Life at UCL is eye-opening, educational and inspiring. The combination of ‘diverse backgrounds’ within the classroom was definitely one of most enjoyable and rewarding things. Every class was an enriching experience; I loved sitting back and listening to each singular point of view, expressed by passionate, knowledgeable people with diverse nationalities, cultural upbringings and professional qualifications. This diversity was wonderful in every aspect! Even during lunch-time, in the common-room, I childishly liked asking my peers: ‘What are you having?’ It was always a fun way to start the conversation and led to some great chats (and free international cooking lessons). Every moment at UCL was constantly adding new ideas, perspectives and flavours to my brain.

For my dissertation project, enabled by the insightful guidance of Dr Carrie Ryan, I conducted ethnographic research and learned that ‘Play’ was the optimal ‘tool’ to empower children and create the channels of effective communication I was searching for. It was titled: ‘How to explain chronic-illnesses to children, according to Health Play Specialists (HPS) in the United Kingdom’. This captured HPS' perspectives and provided evidence of the profound impact of ‘Play’ on sick-children’s development, learning and healthcare experiences.

I didn’t want to write a dissertation that was simply going to be put on a shelf; I wanted my research to be applied and potentially create change. Therefore, after graduating, I have been sharing and applying my new ‘Pro-Play’ mindset to inspire those who work in paediatric healthcare. Aware of the limitations of ‘time’ as a major obstacle within hospital-settings, I have been developing content and sharing my research findings, as well as highlighting important issues in this area, through social media, with the intention of reaching younger generations and busy healthcare workers.

One of the unforeseen benefits of starting @paediatricianwithsign has been its unique ability to open doors and create subsequent opportunities, such as being interviewed for a podcast, speaking at international conferences, interviews for online articles, as well as other informal connections, which have enabled me to not only push forward with my goal of becoming a leading voice for children and 'Play & Health', but has also increased my audience and capacity to reach more and more people with my professional ideas and goals.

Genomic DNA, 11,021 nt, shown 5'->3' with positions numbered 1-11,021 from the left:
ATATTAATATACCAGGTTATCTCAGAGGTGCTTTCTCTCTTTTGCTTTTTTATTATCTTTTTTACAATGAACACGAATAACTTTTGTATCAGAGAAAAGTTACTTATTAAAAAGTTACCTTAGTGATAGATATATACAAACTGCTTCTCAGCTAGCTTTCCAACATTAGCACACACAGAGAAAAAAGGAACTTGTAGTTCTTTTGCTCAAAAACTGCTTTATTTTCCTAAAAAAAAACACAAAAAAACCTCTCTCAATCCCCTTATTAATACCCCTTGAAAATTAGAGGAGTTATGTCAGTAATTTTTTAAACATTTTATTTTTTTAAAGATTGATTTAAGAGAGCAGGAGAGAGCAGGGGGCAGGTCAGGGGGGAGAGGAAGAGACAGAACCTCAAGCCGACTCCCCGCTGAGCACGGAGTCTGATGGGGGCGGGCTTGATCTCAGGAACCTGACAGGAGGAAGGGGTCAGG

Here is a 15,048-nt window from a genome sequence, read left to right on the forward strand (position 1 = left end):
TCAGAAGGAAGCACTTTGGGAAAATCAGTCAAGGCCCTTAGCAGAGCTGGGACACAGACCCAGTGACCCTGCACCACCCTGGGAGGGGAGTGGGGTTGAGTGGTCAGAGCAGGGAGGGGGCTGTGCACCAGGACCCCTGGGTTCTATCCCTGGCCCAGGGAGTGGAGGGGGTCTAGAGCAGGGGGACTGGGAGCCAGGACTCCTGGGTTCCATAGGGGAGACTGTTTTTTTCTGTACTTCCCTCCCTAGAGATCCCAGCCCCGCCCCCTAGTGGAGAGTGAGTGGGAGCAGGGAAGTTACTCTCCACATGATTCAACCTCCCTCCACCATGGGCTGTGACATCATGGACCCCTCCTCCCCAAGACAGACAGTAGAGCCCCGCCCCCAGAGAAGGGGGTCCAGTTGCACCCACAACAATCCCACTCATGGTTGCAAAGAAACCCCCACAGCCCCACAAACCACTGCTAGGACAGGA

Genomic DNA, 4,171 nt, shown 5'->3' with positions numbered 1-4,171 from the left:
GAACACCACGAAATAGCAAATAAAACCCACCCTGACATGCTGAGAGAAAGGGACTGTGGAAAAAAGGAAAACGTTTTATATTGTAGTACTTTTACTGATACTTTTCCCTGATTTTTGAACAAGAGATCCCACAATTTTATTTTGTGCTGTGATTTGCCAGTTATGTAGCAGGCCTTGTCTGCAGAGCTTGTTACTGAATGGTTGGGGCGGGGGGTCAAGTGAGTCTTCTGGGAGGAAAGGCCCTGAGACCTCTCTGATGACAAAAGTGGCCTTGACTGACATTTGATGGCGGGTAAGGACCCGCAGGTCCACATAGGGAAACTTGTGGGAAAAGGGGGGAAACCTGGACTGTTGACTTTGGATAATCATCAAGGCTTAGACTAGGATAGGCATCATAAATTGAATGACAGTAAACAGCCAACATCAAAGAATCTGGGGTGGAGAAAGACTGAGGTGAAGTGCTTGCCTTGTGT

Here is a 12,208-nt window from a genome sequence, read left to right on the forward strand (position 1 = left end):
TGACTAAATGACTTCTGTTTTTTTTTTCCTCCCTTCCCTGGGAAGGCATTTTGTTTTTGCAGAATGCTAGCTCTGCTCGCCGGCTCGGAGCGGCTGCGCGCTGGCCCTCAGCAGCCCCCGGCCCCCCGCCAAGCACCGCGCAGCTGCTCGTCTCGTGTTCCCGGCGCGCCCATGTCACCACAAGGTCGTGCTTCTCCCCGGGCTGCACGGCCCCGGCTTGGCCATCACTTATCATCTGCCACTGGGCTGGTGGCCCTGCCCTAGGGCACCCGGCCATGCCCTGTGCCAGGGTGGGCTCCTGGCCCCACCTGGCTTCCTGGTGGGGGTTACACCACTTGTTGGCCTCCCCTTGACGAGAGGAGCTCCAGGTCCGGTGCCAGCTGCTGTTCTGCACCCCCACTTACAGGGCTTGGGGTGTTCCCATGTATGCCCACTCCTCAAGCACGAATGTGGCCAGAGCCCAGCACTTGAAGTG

Currently, I am building-upon my previous research to discover 'children’s perspectives' of ‘Hospital Play’, as well as uncover the potential benefits ‘Play’ could bring to children’s health and their overall developmental-wellbeing. In addition to this, I started working as Director of Development for Pediatric Potential Inc., a non-profit organisation aimed at redefining international paediatric healthcare experiences. In this organisation, I have been working with a like-minded multidisciplinary and multinational team, including two of my former UCL’s classmates, who used to share with me their viewpoints and experience (as well as their lunch!).

My desire as a paediatrician to delve into the field of social sciences, plus all the learning accomplished at UCL, as well as my major ‘playful’ awakening… created a powerful and useful combination. My time at UCL changed the shape and form of my own brain, it was not an easy ride, but a very fruitful one. Into the future, I will continue to be a ‘chimerical’* healthcare professional, who is constantly aiming to improve paediatric-healthcare delivery, internationally.

*Chimera is defined as an individual, organ, or part consisting of tissues of diverse genetic constitution. According to Greek mythology a Chimera has the head of a lion, the body of a goat and a serpent’s tail.